The 5.807 km Suzuka circuit with 18 corners (10 right-hand and 8 left-hand corners) with the high-speed ‘figure 8’ is one of the fastest tracks on the Formula 1 calendar with an average speed of over 235 km/h.
The track is very challenging with high-speed corners, sweeping curves and straights punctuated by slow speed corners. Suzuka demands a high downforce setup.
The cars are on full throttle 70% of the time and the fuel consumption is high. The brake-wear is low with heavy loads placed on the engines.
Sectors, Corners, and DRS Zones
Sector 1 (Turn 1 to Turn 7) is a high-speed sector starting with a sweeping right-hand corner (Turn 1) followed by another slower right-hand corner (Turn 2). This leads to the rapid “Esses” (Turn 3 to Turn 6) demanding quick directional changes.
The drivers need to get these curves absolutely correct with quick gear changes and high loads are placed on the engine. The long sweeping left-hand Dunlop curve (Turn 7) ends the quick first sector.
Sector 2 (Turn 8 to Turn 14) starts with the right-hand Degner Curves (Turn 8 and 9) leading to a short straight under the bridge. This is followed by a sharp hairpin (Turn 11), followed by a sweeping right-hand curve (Turn 12), leading to the Spoon curve (Turns 13 and 14). This leads to a long straight to end this second sector.
Sector 3 (Turn 15 to Turn 18) starts with the iconic 130R (Turn 15). This is a flat out high-speed left-hand corner which has been altered due to safety concerns after major crashes in the early 2000s. This leads to the slow right-left chicane at the Casio triangle (Turns 16 and 17). The final right-hand corner (Turn 18) leads to the start-finish straight.
There is only one DRS zone this year at this circuit with many overtaking opportunities. The first DRS detection point comes before Turn 16, with the first DRS activation point after Turn 18.
The white-striped hard tyres (C1), the yellow-striped medium tyres (C2) and the red-striped soft tyres (C3) nominated for this race is the hardest compound of tyres from the Pirelli range of tyres. This was the same compounds of tyres nominated in Bahrain, Spain, Great Britain and the Belgian races.
The drivers have chosen eight or more sets of the soft compound tyres (C3) in the thirteen sets allocated to them. The Ferrari and Red Bull Racing drivers have chosen nine sets of the soft compound tyres. The Mercedes drivers have chosen eight sets of the soft compound tyres.
The abrasive asphalt surface at this track leads to high tyre wear and degradation. The high cornering speeds also places high lateral loads on the tyres at this track. A one pit stop race was the norm among frontrunners in last year’s race.
The rain is never far away at this venue, with rain predicted on Saturday because of a typhoon set to hit the country. Overcast skies and a chance of rain could cause mixed weather conditions and a mix of strategies in the race.
What should we look out for this year?
Ferrari has been the in-form team with four pole positions in a row and three wins after the summer break. The Ferrari SF90 has performed well at power circuits like the Suzuka circuit. The aerodynamic upgrades to the car since the summer break has improved the downforce levels and led to an improved performance at all tracks as was shown at the Singapore Grand Prix.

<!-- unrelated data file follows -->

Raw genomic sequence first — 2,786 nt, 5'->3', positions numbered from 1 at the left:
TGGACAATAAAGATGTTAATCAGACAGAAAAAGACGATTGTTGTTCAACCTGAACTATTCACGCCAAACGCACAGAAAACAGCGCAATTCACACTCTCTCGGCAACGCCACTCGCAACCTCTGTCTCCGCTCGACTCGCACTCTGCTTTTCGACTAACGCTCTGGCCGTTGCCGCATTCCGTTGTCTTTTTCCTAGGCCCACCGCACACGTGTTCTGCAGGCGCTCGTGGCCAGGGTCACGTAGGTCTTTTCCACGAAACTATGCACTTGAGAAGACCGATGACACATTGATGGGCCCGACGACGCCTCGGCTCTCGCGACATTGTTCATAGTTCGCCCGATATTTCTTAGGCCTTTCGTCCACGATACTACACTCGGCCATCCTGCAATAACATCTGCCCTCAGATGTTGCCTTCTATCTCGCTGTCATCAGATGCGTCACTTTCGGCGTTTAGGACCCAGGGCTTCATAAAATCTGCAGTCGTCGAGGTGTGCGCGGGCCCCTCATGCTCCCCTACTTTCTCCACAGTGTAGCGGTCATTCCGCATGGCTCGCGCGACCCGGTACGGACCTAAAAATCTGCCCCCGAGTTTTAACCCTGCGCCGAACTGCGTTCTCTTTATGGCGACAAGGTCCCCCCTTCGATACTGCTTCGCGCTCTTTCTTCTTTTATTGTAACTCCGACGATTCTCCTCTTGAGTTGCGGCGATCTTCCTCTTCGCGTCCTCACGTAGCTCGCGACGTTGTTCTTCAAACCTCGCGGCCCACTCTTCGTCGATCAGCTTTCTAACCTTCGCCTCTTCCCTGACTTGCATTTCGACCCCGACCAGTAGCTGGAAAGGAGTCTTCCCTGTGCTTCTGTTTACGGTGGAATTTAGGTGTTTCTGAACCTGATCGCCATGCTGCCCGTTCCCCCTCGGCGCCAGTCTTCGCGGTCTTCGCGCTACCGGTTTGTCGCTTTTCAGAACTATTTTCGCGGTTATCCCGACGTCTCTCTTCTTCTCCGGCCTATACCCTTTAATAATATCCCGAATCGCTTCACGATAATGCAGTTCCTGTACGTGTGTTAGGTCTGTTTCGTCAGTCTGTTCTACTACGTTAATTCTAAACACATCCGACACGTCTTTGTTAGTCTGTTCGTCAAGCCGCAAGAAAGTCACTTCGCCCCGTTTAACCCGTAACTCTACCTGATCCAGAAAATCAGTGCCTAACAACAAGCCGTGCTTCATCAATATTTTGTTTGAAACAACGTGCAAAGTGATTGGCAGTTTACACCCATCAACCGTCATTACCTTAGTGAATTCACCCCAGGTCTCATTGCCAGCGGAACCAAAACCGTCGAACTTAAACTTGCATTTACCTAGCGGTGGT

Mercedes was on the backfoot in Sochi and a contra-strategy and Ferrari’s reliability issues helped the team record its first win after the summer break. The perfect record of the Silver Arrows at the Russian Grand Prix was under threat but kept intact.
Red Bull Racing after the summer break has fallen behind the top 2 constructors’ championship leaders, Mercedes and Ferrari. The Japanese Grand Prix is the home race for engine supplier Honda at their track in Suzuka. The team will be looking for a special performance in front of the home crowd and to make up lost ground.
McLaren leads the midfield battle with a comfortable 33-point lead over the Renault F1 team. The French team will be bringing significant updates to the car including a new front-wing to help them close the gap in the midfield battle.
Hamilton (322 points) is now leading team-mate Bottas (249 pts) by seventy-three points in the drivers’ championship. Leclerc (215 points) is in third position with a three-point lead over Verstappen (212 points) in fourth position. Vettel (194 points) rounds off the top 5 positions in the drivers’ championship.
Mercedes (571 points) leads the constructors’ championship by 162 points over Ferrari (409 points). Red Bull Racing (311 points) retains third position. McLaren (101 points) has consolidated its fourth position. Renault (68 points) is now in fifth position in the constructors’ championship.
With four races to go after this race, Mercedes can clinch the constructors’ championship if they extend their lead over Ferrari by an additional fourteen or more points.
What’s the schedule?
Friday 11 October
GMT / 10:00 Local Time – Free Practice One
05:00 GMT / 14:00 Local Time – Free Practice Two
Saturday 12 October
GMT / 12:00 Local Time – Free Practice Three
06:00 GMT / 15:00 Local Time – Qualifying
Sunday 13 October
05:10 GMT / 14:10 Local Time – Race
How can I keep up with the action?
Follow all the action at the Checkered Flag with our extensive coverage, quotes and analysis of every session of the Japanese Grand Prix.